54

MS Access has a button to generate sql code for finding duplicated rows. I don't know if SQL Server 2005/2008 Managment Studio has this.

  1. If it has, please point where

  2. If it has not, please tell me how can I have a T-SQL helper for creating code like this.

124

Well, if you have entire rows as duplicates in your table, you've at least not got a primary key set up for that table, otherwise at least the primary key value would be different.

However, here's how to build a SQL to get duplicates over a set of columns:

SELECT col1, col2, col3, col4
FROM table
GROUP BY col1, col2, col3, col4
HAVING COUNT(*) > 1

This will find rows which, for columns col1-col4, has the same combination of values, more than once.

For instance, in the following table, rows 2+3 would be duplicates:

PK    col1    col2    col3    col4    col5
1       1       2       3       4      6
2       1       3       4       7      7
3       1       3       4       7      10
4       2       3       1       4      5

The two rows share common values in columns col1-col4, and thus, by that SQL, is considered duplicates. Expand the list of columns to contain all the columns you wish to analyze this for.

  • You has a point, because the code is not as difficult as I expected. In other SQL languages it can be hard to code manually – Jader Dias Aug 3 '09 at 14:17
  • 3
    Shouldn't be, this is standard SQL, nothing specific to T-SQL. It should be the same for MySQL, SQLite, Oracle, Sybase, DB2, etc. – Lasse V. Karlsen Aug 3 '09 at 14:19
  • You're right. Lack of syntax highlighting and noisy code made me believe that the MS Access generated code was difficult to understand and I didn't even try before. – Jader Dias Aug 3 '09 at 14:23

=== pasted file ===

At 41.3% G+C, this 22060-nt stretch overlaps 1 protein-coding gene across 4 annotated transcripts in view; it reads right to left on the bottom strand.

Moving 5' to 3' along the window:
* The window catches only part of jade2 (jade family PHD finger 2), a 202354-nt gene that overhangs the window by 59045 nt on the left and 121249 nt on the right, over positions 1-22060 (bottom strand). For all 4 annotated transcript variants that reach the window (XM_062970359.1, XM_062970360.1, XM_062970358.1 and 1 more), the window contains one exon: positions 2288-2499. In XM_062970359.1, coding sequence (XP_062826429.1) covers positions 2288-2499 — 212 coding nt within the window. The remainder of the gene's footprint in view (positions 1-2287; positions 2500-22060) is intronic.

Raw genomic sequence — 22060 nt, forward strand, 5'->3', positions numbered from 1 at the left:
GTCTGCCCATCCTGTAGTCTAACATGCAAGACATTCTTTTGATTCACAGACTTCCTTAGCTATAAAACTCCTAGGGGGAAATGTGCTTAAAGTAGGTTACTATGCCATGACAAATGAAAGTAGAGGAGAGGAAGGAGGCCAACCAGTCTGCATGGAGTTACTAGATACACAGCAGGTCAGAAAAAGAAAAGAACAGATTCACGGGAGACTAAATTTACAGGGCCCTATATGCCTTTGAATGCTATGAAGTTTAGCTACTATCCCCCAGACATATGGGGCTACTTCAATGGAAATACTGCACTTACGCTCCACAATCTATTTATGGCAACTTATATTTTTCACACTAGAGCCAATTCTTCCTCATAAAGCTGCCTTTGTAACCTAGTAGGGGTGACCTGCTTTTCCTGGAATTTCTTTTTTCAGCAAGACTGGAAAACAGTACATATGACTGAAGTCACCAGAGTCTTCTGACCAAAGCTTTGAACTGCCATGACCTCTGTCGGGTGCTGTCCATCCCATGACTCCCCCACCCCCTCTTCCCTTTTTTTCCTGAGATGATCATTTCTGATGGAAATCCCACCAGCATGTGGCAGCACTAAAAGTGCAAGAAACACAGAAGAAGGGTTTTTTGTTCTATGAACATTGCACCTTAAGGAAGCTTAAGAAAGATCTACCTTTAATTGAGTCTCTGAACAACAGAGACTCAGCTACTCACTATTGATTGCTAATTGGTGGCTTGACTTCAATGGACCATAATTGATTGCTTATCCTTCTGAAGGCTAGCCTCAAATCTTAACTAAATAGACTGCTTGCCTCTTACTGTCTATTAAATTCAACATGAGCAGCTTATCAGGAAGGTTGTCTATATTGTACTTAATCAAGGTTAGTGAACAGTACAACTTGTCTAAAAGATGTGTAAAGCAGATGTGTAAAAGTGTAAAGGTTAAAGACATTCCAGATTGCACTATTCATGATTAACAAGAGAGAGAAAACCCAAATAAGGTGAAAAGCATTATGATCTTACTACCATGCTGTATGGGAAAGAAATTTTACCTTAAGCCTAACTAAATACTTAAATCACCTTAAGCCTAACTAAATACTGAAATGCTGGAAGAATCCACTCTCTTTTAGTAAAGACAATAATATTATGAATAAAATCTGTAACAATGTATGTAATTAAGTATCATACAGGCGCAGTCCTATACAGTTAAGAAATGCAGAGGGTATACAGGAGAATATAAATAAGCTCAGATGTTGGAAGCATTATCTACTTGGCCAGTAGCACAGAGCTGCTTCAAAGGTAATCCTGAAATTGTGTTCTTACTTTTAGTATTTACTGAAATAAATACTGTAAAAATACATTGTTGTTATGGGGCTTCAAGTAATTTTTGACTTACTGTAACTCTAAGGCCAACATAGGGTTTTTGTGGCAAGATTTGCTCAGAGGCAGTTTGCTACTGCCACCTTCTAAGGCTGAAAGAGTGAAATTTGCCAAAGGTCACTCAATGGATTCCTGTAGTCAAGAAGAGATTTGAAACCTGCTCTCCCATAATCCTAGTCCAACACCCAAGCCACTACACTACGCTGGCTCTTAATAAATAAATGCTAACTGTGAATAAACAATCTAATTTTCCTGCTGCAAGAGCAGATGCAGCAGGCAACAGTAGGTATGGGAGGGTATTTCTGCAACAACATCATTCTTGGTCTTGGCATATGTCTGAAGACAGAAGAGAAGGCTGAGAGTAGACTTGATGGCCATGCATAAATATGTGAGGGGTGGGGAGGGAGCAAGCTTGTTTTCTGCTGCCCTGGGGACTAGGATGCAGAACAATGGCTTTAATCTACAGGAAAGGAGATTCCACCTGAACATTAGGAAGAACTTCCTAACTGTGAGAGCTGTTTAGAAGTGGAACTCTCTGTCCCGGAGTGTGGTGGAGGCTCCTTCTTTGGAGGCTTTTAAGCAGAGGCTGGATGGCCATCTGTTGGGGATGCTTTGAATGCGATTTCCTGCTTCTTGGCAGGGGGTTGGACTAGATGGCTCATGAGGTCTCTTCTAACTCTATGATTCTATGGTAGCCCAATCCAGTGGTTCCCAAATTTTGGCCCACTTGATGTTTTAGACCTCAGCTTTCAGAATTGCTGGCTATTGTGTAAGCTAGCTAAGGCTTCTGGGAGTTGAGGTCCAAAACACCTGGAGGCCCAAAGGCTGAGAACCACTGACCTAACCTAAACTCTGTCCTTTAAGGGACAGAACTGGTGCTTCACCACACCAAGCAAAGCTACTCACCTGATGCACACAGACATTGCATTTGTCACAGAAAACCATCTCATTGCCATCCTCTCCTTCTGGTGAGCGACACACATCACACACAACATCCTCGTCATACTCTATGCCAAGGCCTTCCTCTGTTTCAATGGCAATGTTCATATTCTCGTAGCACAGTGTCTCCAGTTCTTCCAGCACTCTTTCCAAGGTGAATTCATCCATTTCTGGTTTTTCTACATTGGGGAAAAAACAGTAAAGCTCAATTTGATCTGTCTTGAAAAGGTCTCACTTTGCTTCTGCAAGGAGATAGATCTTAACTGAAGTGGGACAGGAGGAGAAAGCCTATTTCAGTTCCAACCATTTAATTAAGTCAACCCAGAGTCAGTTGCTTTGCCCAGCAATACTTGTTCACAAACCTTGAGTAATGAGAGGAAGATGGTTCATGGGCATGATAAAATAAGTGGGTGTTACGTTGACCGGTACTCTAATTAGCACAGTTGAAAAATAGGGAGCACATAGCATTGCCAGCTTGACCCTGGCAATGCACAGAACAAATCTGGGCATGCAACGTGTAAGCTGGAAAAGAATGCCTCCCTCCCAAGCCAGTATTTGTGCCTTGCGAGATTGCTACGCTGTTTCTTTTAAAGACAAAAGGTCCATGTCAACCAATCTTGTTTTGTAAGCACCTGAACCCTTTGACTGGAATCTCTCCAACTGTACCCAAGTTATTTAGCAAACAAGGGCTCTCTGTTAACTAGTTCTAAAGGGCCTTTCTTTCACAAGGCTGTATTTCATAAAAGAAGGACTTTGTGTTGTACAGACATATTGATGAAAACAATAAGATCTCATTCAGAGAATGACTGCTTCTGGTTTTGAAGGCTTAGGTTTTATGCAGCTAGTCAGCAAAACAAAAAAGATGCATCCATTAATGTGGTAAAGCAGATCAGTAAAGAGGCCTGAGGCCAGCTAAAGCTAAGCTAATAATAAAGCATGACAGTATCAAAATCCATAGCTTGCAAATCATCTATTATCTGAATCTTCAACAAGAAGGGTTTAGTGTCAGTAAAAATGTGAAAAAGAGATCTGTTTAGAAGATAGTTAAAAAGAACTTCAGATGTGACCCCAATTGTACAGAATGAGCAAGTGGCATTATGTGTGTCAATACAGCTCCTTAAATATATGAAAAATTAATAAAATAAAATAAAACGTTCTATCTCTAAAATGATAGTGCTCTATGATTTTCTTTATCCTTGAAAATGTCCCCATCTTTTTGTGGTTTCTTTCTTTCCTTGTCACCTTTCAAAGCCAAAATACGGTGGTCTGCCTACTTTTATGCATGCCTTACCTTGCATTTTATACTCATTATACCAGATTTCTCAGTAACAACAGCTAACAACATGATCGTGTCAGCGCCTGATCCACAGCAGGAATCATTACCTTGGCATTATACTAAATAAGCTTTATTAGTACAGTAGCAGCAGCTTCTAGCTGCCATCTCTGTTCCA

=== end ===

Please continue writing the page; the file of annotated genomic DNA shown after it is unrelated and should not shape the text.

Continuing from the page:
• How would you delete only one of the duplicated records from this sql? – K_McCormic Jun 21 '13 at 10:39
62

If you're using SQL Server 2005+, you can use the following code to see all the rows along with other columns:

SELECT *, ROW_NUMBER() OVER (PARTITION BY col1, col2, col3, col4 ORDER BY (SELECT 0)) AS DuplicateRowNumber
FROM table

Youd can also delete (or otherwise work with) duplicates using this technique:

WITH cte AS
(SELECT *, ROW_NUMBER() OVER (PARTITION BY col1, col2, col3, col4 ORDER BY (SELECT 0)) AS DuplicateRowNumber
    FROM table
)
DELETE FROM cte WHERE DuplicateRowNumber > 1

ROW_NUMBER is extremely powerful - there is much you can do with it - see the BOL article on it at http://msdn.microsoft.com/en-us/library/ms186734.aspx

  • 3
    +1 for educating us on how to delete. Besides, your snippet also includes the PK. /necro – theTuxRacer Jul 30 '12 at 13:37
  • Another benefit is that it appears to run faster than the group by approaches I've seen. – user4864716 Jul 31 '15 at 17:27
5

I found this solution when I need to dump entire rows with one or more duplicate fields but I don't want to type every field name in the table:

SELECT * FROM db WHERE col IN
    (SELECT col FROM db GROUP BY col HAVING COUNT(*) > 1)
    ORDER BY col
  • I get Invalid column name, can we get the list of columns from metadata? Msg 207, Level 16, State 1, Line 1 Invalid column name 'col'. Msg 207, Level 16, State 1, Line 2 Invalid column name 'col'. Msg 207, Level 16, State 1, Line 2 Invalid column name 'col'. Msg 207, Level 16, State 1, Line 3 Invalid column name 'col'. – Blocks Apr 24 at 18:04
2

AFAIK, it doesn't. Just make a select statement grouping by all the fields of a table, and filtering using a having clause where the count is greater than 1.

If your rows are duplicated except by the key, then don't include the key in the select fields.

0

Another way one can do this is by joining a table on itself.

SELECT *
FROM dbo.TableA aBase
JOIN dbo.TableA aDupes ON aDupes.ColA = aBase.ColA AND
                          aDupes.ColB = aBase.ColB
WHERE aBase.Pkey < aDupes.Pkey

Note: The aBase.Pkey < aDupes.Pkey is there because joining a table against itself will create two rows per match since the condition will always be true twice.

In other words: If table aBase has a row equal to a row from aDupes (based on ColA and ColB), the reflection of that match will also be true - that aDupes has a row equal to a row aBase based on ColA and ColB. Therefore both of those matches will be returned in the result set.

Narrow this down/eliminate this reflection by arbitrarily picking all results where one of the tables has a lower key.

< or > doesn't matter, as long as the keys are different.

This also takes care of filtering out matches with a row upon itself because aBase.Pkey < aDupes.Pkey forces the primary keys to be different.

Your Answer

By clicking “Post Your Answer”, you agree to our terms of service, privacy policy and cookie policy

Not the answer you're looking for? Browse other questions tagged or ask your own question.